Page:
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Staircase by Rachel Whiteread
Staircase by Rachel Whiteread

Imagine yourself in cherry red Jello, walking through enclosed spaces, whether your  house, library, place  of work, building or train station, exiting, looking back and just seeing the Jello shape without its architectural covering… that’s Rachel Whiteread.

The illustration is a work by Rachel Whiteread. She applied plaster / cement to the inside of  ceiling, walls & staircase . Then the structure that the staircase was built in was removed… thus exposing the shape of the air that once occupied the space… At Mana Contemporary we are always considering the space allocation for a variety of works, be they paintings, sculpture or works created in a multi-media format. Space is a valuable commodity and is measured by the cubic foot.

A method of creating cast Aluminum Sculpture can be made by cutting up styrofoam, re-assembling it and ramming foundry sand around the styrofoam.  1200 degree molten aluminum is then poured into the sand mold thus replacing the styrofoam.  The sand is then removed, exposing our cast aluminum sculpture.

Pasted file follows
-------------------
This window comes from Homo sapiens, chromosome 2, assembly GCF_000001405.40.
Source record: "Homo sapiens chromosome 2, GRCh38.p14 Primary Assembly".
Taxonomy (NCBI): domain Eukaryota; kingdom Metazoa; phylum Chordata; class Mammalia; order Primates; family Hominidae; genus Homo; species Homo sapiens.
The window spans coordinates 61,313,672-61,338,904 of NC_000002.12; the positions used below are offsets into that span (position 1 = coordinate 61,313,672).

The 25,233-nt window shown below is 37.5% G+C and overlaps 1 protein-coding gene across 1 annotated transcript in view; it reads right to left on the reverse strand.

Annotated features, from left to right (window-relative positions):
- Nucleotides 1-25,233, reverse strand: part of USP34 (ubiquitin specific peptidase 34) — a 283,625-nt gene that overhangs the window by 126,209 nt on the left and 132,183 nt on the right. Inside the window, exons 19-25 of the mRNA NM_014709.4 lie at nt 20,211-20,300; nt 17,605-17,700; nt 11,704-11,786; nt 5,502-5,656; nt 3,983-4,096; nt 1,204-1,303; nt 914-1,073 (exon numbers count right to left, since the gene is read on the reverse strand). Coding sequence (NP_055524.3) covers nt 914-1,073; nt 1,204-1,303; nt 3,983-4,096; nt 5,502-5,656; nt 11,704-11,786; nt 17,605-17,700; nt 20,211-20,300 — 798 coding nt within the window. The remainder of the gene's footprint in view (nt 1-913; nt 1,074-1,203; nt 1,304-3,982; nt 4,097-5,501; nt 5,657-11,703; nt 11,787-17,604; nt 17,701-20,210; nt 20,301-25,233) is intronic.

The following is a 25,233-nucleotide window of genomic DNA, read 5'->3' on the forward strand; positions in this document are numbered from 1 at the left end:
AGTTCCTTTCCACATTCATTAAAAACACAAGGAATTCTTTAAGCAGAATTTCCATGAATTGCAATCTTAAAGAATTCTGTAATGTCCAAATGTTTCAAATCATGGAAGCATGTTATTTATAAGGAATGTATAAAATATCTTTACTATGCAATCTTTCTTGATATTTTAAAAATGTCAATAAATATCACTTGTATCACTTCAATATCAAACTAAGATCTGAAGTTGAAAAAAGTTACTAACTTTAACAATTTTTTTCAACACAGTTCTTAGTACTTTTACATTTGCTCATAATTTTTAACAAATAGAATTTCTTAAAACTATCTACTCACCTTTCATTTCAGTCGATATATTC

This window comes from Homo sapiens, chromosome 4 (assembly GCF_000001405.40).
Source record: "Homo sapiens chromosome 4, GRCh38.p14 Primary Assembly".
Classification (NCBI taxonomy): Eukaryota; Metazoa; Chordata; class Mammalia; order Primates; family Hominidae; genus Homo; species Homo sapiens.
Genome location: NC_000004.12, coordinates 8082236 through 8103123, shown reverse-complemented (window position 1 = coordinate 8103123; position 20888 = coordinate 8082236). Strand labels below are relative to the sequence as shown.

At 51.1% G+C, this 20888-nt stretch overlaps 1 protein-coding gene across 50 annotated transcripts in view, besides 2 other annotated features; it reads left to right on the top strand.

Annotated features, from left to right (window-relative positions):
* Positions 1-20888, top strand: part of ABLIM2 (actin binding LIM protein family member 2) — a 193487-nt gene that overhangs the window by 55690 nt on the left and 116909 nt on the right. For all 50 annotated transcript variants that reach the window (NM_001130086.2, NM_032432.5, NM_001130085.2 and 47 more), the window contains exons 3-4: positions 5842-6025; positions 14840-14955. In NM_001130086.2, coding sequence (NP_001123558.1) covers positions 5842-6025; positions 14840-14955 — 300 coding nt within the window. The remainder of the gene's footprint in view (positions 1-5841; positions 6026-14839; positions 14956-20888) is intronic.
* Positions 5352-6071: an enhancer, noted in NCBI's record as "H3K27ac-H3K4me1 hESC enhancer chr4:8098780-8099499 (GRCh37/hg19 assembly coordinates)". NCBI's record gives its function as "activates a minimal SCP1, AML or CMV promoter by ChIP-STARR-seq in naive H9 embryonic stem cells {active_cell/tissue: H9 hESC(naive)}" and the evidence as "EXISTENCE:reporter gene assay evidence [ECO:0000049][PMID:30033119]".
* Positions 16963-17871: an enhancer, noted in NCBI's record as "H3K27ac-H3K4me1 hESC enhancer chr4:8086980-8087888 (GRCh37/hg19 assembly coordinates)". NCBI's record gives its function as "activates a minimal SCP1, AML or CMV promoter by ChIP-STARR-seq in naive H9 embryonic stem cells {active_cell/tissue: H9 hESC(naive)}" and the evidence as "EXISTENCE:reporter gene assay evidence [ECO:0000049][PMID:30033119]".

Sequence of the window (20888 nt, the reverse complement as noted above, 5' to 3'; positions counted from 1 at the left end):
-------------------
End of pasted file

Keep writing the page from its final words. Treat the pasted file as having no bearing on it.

In California, in the middle sixties & seventies I was responsible for developing a Sculpture Department. In my classes I asked the  students to bring in styrofoam packaging forms that were discarded. One of the students brought in several styrofoam shapes that once contained singer sewing machines. Intrigued by the interior shape that once was carved to receive these machines, I joined the  container and poured casting plaster into the vacant space. After it was fully set, acetone was poured over the styrofoam, thus dissolving it, exposing the interior space that was once empty… a solid object or as I coined it “Frozen Space”.

We really don’t question the interior configuration of an empty bottle, car or cardboard box. In the sixties, Bruce Nauman cast the underside of a chair. In AD 79 a volcano in Visuvius, Italy covered the entire city. Most living creatures were covered with ashes and lava, leaving the captured figures cast forever ” frozen in space” so to speak.

Have you ever made a sand cast, pouring wet plaster into a sand carving at the beach or river ? It’s a lot of fun and can be the first steps towards creating a work of art with your own unique signature … To be continued. GT ’11